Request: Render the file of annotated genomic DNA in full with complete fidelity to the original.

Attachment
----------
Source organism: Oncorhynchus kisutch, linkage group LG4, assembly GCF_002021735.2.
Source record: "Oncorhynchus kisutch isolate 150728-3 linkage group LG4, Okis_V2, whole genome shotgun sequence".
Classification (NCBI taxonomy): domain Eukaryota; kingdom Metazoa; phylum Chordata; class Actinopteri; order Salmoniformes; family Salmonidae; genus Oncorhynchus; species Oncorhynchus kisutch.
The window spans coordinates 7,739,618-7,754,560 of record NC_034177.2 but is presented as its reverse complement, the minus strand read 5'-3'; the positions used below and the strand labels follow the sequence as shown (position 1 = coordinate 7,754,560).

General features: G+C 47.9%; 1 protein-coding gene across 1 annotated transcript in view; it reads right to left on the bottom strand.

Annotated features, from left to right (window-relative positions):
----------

Source organism: Oncorhynchus kisutch, linkage group LG4, assembly GCF_002021735.2.
Source record: "Oncorhynchus kisutch isolate 150728-3 linkage group LG4, Okis_V2, whole genome shotgun sequence".
Classification (NCBI taxonomy): domain Eukaryota; kingdom Metazoa; phylum Chordata; class Actinopteri; order Salmoniformes; family Salmonidae; genus Oncorhynchus; species Oncorhynchus kisutch.
The window spans coordinates 7,739,618-7,754,560 of record NC_034177.2 but is presented as its reverse complement, the minus strand read 5'-3'; the positions used below and the strand labels follow the sequence as shown (position 1 = coordinate 7,754,560).

General features: G+C 47.9%; 1 protein-coding gene across 1 annotated transcript in view; it reads right to left on the bottom strand.

Annotated features, from left to right (window-relative positions):